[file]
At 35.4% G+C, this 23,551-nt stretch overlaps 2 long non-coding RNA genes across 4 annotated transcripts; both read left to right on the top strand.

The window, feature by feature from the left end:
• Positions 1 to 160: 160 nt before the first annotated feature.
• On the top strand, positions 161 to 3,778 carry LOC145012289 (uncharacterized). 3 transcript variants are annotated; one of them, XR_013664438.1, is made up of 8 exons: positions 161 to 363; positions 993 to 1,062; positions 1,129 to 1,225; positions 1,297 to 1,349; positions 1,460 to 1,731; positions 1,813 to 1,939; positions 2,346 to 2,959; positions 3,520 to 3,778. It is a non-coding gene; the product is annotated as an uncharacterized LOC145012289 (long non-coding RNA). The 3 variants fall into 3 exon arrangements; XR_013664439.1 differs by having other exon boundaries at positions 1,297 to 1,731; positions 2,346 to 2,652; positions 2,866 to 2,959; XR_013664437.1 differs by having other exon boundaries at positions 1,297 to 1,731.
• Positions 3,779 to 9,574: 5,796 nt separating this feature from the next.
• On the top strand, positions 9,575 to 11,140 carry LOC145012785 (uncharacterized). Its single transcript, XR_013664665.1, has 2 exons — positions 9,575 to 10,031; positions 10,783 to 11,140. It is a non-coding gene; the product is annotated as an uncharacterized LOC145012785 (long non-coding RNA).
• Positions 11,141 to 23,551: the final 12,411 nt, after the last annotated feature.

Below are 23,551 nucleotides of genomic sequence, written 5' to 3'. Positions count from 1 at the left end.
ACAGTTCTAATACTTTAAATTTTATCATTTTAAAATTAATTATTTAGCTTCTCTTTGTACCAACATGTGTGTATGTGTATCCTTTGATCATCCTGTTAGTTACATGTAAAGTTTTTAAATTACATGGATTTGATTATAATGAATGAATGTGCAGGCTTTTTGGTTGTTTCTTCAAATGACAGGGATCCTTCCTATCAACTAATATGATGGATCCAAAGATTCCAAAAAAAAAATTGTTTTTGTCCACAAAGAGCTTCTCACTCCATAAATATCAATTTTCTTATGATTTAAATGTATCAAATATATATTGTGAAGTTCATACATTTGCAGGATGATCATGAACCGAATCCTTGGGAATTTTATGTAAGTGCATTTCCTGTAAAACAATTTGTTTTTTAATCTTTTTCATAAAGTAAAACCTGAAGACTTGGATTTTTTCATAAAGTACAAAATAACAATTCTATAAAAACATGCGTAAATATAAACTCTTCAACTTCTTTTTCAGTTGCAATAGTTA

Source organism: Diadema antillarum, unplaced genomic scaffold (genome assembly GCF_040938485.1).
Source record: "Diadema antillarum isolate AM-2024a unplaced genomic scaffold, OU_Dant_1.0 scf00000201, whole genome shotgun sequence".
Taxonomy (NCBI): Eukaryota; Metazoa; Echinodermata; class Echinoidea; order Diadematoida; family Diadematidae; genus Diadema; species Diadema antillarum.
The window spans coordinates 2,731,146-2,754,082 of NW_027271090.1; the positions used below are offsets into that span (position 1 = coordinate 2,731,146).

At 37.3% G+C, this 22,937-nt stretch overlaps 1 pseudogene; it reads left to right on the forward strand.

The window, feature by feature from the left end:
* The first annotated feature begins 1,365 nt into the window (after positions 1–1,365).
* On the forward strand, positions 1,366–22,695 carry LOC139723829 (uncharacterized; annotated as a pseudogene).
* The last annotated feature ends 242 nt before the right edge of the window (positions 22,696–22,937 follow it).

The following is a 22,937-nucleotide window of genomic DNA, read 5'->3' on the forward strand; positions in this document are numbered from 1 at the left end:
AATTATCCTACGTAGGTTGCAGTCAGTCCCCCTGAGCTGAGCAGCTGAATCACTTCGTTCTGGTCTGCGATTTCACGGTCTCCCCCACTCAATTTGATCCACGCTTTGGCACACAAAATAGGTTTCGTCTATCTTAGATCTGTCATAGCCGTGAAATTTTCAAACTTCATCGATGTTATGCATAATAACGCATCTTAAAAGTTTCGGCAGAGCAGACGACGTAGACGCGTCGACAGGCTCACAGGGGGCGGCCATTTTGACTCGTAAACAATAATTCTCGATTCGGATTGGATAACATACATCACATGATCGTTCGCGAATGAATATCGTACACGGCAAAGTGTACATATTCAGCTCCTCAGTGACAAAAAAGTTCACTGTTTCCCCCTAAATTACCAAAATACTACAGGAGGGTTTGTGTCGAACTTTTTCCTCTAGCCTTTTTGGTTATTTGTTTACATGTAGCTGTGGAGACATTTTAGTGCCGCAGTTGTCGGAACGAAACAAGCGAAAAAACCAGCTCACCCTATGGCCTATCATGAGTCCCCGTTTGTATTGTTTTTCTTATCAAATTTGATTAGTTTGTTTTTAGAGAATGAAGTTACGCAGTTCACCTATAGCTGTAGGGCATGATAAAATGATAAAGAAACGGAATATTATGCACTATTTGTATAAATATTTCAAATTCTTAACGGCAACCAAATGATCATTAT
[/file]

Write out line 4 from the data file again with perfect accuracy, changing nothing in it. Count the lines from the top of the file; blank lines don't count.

• On the top strand, positions 161 to 3,778 carry LOC145012289 (uncharacterized). 3 transcript variants are annotated; one of them, XR_013664438.1, is made up of 8 exons: positions 161 to 363; positions 993 to 1,062; positions 1,129 to 1,225; positions 1,297 to 1,349; positions 1,460 to 1,731; positions 1,813 to 1,939; positions 2,346 to 2,959; positions 3,520 to 3,778. It is a non-coding gene; the product is annotated as an uncharacterized LOC145012289 (long non-coding RNA). The 3 variants fall into 3 exon arrangements; XR_013664439.1 differs by having other exon boundaries at positions 1,297 to 1,731; positions 2,346 to 2,652; positions 2,866 to 2,959; XR_013664437.1 differs by having other exon boundaries at positions 1,297 to 1,731.